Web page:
SaaS in 2007: reaching out to offline users

Earlier this year, I got flamed for daring to suggest that universal connectivity was just a pipedream. But now some of the poster children of Web 2.0 are bringing out offline clients. Expect many more in 2007.

Just a few months ago, I got flamed by several usually friendly bloggers for pointing out Why Office 2.0 will never go wholly online. Timed a few days before the Office 2.0 conference, my posting was lambasted as "wrong and naive" by Stefan Topfler, while Dennis Howlett said I was both "ignoring reality" and "deny[ing] history"!

Yet by the time the conference had wrapped up, quite a few attendees seemed to have come around to embracing some kind of hybrid model for on-demand applications. Now, as we approach the end of the year, two of the best-known vendors associated with the Office 2.0 movement have announced new versions of their applications that support disconnected working.

Socialtext's unplugged icon

Thinkfree, one of the longest-established Web-based productivity suite vendors, yesterday announced that users will be able to buy a paid version of its application that allows them to work on documents while offline. Earlier this week, enterprise wiki vendor Socialtext launched Socialtext Unplugged for "the occasionally connected user," as CEO Ross Mayfield put it (thanks to Socialtext for the unplugged icon pictured).

Seems these two vendors have been listening to customers and have acknowledged their customers' need to work on documents even while disconnected from the Web — exactly the need I had previously highlighted.

My prediction for 2007 is that we'll see more and more on-demand vendors coming out with clients that support offline working. In fact, I think we're going to see an important debate developing in the SaaS industry about the best way to deliver functionality to users. Most vendors still aim to do it in the browser, but I think there are limitations to technologies like Ajax, especially when compared to the 'smart client' capabilities of emerging platforms like Microsoft Vista and Adobe Apollo. Those limitations have already led RightNow Technologies, for example, to introduce a smart client to improve the end user experience.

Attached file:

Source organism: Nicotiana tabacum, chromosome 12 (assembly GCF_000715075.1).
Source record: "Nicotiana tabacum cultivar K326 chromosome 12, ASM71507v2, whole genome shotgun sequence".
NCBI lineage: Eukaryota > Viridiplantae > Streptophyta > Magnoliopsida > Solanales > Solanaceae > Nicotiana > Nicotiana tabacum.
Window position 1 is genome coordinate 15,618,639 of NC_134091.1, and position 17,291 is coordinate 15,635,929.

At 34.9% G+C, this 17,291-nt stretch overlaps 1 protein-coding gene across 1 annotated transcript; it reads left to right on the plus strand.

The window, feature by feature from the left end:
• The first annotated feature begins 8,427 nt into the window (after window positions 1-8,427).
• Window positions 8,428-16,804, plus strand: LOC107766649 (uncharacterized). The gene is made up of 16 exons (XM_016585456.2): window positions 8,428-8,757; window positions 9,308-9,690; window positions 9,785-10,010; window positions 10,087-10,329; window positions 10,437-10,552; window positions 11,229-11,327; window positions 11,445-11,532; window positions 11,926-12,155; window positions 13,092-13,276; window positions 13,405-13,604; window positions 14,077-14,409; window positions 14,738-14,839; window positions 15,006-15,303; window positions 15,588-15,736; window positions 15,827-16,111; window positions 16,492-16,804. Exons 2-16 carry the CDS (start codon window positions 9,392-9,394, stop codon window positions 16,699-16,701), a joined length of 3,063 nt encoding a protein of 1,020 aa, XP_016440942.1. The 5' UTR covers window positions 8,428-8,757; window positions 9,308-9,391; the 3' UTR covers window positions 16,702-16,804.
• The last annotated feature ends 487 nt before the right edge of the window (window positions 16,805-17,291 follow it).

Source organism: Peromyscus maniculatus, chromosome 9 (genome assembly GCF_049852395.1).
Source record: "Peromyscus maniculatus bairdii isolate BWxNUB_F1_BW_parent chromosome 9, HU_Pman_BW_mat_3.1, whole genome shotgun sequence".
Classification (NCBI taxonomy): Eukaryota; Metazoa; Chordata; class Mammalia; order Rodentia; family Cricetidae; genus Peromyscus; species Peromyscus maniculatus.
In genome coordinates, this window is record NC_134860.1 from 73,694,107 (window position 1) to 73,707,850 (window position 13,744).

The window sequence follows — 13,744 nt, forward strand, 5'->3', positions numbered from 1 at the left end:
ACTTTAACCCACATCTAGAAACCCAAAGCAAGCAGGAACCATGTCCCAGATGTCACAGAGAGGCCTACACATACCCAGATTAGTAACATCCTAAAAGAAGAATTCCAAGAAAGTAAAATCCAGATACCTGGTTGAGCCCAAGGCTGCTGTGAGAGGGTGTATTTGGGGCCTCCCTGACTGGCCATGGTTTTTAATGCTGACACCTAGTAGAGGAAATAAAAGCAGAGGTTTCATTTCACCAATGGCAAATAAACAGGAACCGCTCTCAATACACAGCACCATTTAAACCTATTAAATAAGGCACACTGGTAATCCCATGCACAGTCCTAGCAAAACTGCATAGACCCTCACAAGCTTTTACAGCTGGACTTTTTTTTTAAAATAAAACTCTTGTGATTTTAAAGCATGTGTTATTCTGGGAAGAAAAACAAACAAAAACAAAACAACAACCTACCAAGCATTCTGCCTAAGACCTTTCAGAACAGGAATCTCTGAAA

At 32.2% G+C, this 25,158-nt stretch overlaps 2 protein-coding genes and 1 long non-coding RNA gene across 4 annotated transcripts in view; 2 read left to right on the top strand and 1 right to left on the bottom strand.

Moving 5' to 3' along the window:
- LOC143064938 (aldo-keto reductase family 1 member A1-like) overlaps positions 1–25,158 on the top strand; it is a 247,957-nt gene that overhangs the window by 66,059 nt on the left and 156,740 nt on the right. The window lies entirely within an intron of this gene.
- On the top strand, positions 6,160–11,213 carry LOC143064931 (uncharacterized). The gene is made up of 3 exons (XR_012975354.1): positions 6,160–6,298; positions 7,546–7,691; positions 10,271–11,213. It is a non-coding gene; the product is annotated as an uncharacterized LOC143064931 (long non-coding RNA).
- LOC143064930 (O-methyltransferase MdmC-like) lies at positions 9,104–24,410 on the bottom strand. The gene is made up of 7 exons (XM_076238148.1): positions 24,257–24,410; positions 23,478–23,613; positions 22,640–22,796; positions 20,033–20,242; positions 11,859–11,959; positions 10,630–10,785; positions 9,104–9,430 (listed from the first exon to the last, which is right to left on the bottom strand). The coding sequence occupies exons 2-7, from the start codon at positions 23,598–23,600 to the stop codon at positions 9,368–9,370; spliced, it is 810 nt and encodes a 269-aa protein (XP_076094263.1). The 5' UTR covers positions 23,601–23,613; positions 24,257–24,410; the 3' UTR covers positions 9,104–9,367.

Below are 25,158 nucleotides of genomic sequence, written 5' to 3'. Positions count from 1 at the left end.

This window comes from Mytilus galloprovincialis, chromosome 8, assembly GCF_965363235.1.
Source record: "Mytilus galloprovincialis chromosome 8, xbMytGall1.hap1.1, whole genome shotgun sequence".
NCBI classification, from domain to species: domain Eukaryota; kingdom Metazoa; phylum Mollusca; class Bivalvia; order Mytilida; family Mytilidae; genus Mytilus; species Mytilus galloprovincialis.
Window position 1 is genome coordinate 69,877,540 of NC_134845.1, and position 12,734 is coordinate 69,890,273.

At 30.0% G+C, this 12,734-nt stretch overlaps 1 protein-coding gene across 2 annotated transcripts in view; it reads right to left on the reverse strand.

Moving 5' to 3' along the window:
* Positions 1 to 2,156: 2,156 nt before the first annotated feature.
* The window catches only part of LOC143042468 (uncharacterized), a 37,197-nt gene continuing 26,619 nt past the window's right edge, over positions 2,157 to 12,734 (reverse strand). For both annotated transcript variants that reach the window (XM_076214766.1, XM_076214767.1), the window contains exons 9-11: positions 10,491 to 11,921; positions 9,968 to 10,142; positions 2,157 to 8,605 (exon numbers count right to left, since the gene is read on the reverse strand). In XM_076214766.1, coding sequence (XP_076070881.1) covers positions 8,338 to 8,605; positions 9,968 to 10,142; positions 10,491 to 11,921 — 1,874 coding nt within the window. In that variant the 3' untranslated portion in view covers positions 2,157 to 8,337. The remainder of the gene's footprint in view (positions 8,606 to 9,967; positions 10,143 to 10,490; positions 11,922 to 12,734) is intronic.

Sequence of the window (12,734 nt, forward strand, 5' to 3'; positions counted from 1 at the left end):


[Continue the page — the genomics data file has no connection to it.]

I'm currently writing about some of these issues in a series of articles commissioned and published by on-demand CRM vendor entellium, which recently introduced its own smart client platform (entellium is a client and I also hold a small equity position. See disclosure page). The latest article has proven to be very timely in view of the news from Socialtext and Thinkfree, and in particular takes issue with those who argue that broadband connectivity will soon be as ubiquitous as electricity:

"... the more mobile our computing becomes, the less comparable it is to the dependable utility power supply that comes out of the wall socket. Frequent interruptions on wireless networks are the norm, not the exception. They're cellular precisely because mobile devices disconnect and reconnect all the time, constantly switching to stronger signals as weaker connections fail. If this is the environment the devices are used in, then it's far from logical to design the software that runs on them as if connectivity will be a given."

The key point at issue here is that intermittent disconnection is an inherent fact of life in a network environment, and that a truly robust on-demand application design will accommodate disconnection in a transparent and non-disruptive manner. Anyone who designs their clients to be continuously dependent on their connection to the center is actually perpetuating a hangover from the days of monolithic, centralized computing. Clients aren't second-class citizens that are only worthy of consideration when they're visible over a live network connection. In a truly net-native architecture, clients are part of the network too. Even when they're offline.

This is the first of three articles in which I'll be making predictions for SaaS in 2007. What are your predictions? Same or different? Share your views in Talkback.